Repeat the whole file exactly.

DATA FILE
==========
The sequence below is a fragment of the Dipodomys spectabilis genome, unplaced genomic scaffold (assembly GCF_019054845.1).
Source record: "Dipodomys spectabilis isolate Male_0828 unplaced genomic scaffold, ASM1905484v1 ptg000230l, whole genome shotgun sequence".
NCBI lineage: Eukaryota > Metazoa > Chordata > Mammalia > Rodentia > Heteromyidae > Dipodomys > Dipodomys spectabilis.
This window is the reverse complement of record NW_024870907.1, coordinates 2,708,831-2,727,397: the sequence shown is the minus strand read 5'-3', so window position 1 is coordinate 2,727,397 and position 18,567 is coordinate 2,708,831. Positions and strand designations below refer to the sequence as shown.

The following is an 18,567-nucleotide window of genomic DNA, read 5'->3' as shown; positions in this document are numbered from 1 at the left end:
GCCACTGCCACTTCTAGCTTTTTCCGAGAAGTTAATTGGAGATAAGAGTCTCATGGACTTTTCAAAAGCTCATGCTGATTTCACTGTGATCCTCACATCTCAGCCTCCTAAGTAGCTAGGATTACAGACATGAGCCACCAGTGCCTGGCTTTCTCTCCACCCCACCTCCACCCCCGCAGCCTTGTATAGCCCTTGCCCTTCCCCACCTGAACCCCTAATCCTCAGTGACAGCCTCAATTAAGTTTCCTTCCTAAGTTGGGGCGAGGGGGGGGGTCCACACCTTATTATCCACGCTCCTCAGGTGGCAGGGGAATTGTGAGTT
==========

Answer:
The sequence below is a fragment of the Dipodomys spectabilis genome, unplaced genomic scaffold (assembly GCF_019054845.1).
Source record: "Dipodomys spectabilis isolate Male_0828 unplaced genomic scaffold, ASM1905484v1 ptg000230l, whole genome shotgun sequence".
NCBI lineage: Eukaryota > Metazoa > Chordata > Mammalia > Rodentia > Heteromyidae > Dipodomys > Dipodomys spectabilis.
This window is the reverse complement of record NW_024870907.1, coordinates 2,708,831-2,727,397: the sequence shown is the minus strand read 5'-3', so window position 1 is coordinate 2,727,397 and position 18,567 is coordinate 2,708,831. Positions and strand designations below refer to the sequence as shown.

The following is an 18,567-nucleotide window of genomic DNA, read 5'->3' as shown; positions in this document are numbered from 1 at the left end:
GCCACTGCCACTTCTAGCTTTTTCCGAGAAGTTAATTGGAGATAAGAGTCTCATGGACTTTTCAAAAGCTCATGCTGATTTCACTGTGATCCTCACATCTCAGCCTCCTAAGTAGCTAGGATTACAGACATGAGCCACCAGTGCCTGGCTTTCTCTCCACCCCACCTCCACCCCCGCAGCCTTGTATAGCCCTTGCCCTTCCCCACCTGAACCCCTAATCCTCAGTGACAGCCTCAATTAAGTTTCCTTCCTAAGTTGGGGCGAGGGGGGGGGTCCACACCTTATTATCCACGCTCCTCAGGTGGCAGGGGAATTGTGAGTT